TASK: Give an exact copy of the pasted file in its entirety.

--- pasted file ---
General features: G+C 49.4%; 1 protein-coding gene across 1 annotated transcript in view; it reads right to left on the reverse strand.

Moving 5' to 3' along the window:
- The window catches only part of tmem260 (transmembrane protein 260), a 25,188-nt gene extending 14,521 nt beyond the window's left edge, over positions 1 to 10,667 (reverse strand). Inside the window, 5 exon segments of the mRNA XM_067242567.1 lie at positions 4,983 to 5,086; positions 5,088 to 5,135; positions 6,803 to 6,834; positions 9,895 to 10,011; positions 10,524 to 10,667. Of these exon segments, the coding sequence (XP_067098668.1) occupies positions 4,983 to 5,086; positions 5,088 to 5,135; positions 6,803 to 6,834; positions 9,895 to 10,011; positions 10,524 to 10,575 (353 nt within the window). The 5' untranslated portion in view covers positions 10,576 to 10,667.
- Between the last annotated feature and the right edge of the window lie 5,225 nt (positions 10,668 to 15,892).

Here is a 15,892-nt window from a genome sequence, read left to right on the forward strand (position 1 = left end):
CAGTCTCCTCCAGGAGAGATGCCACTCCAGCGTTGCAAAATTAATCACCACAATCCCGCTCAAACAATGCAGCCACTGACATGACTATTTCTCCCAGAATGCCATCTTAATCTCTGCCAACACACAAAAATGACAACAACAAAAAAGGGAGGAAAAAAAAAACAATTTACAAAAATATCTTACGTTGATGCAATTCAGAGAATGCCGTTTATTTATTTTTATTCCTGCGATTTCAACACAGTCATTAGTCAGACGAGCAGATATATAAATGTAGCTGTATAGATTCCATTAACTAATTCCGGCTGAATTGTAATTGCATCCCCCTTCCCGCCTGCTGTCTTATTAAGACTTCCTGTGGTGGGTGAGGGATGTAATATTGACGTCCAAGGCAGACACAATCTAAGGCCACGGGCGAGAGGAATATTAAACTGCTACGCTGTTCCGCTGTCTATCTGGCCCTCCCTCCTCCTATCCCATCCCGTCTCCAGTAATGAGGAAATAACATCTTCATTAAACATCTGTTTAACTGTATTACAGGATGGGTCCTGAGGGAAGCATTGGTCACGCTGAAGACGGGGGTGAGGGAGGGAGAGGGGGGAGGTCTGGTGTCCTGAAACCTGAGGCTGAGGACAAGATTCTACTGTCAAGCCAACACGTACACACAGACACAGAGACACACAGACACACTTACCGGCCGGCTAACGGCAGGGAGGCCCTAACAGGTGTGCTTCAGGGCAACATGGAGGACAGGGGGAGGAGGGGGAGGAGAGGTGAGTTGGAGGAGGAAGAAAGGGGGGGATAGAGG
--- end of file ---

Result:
General features: G+C 49.4%; 1 protein-coding gene across 1 annotated transcript in view; it reads right to left on the reverse strand.

Moving 5' to 3' along the window:
- The window catches only part of tmem260 (transmembrane protein 260), a 25,188-nt gene extending 14,521 nt beyond the window's left edge, over positions 1 to 10,667 (reverse strand). Inside the window, 5 exon segments of the mRNA XM_067242567.1 lie at positions 4,983 to 5,086; positions 5,088 to 5,135; positions 6,803 to 6,834; positions 9,895 to 10,011; positions 10,524 to 10,667. Of these exon segments, the coding sequence (XP_067098668.1) occupies positions 4,983 to 5,086; positions 5,088 to 5,135; positions 6,803 to 6,834; positions 9,895 to 10,011; positions 10,524 to 10,575 (353 nt within the window). The 5' untranslated portion in view covers positions 10,576 to 10,667.
- Between the last annotated feature and the right edge of the window lie 5,225 nt (positions 10,668 to 15,892).

Here is a 15,892-nt window from a genome sequence, read left to right on the forward strand (position 1 = left end):
CAGTCTCCTCCAGGAGAGATGCCACTCCAGCGTTGCAAAATTAATCACCACAATCCCGCTCAAACAATGCAGCCACTGACATGACTATTTCTCCCAGAATGCCATCTTAATCTCTGCCAACACACAAAAATGACAACAACAAAAAAGGGAGGAAAAAAAAAACAATTTACAAAAATATCTTACGTTGATGCAATTCAGAGAATGCCGTTTATTTATTTTTATTCCTGCGATTTCAACACAGTCATTAGTCAGACGAGCAGATATATAAATGTAGCTGTATAGATTCCATTAACTAATTCCGGCTGAATTGTAATTGCATCCCCCTTCCCGCCTGCTGTCTTATTAAGACTTCCTGTGGTGGGTGAGGGATGTAATATTGACGTCCAAGGCAGACACAATCTAAGGCCACGGGCGAGAGGAATATTAAACTGCTACGCTGTTCCGCTGTCTATCTGGCCCTCCCTCCTCCTATCCCATCCCGTCTCCAGTAATGAGGAAATAACATCTTCATTAAACATCTGTTTAACTGTATTACAGGATGGGTCCTGAGGGAAGCATTGGTCACGCTGAAGACGGGGGTGAGGGAGGGAGAGGGGGGAGGTCTGGTGTCCTGAAACCTGAGGCTGAGGACAAGATTCTACTGTCAAGCCAACACGTACACACAGACACAGAGACACACAGACACACTTACCGGCCGGCTAACGGCAGGGAGGCCCTAACAGGTGTGCTTCAGGGCAACATGGAGGACAGGGGGAGGAGGGGGAGGAGAGGTGAGTTGGAGGAGGAAGAAAGGGGGGGATAGAGG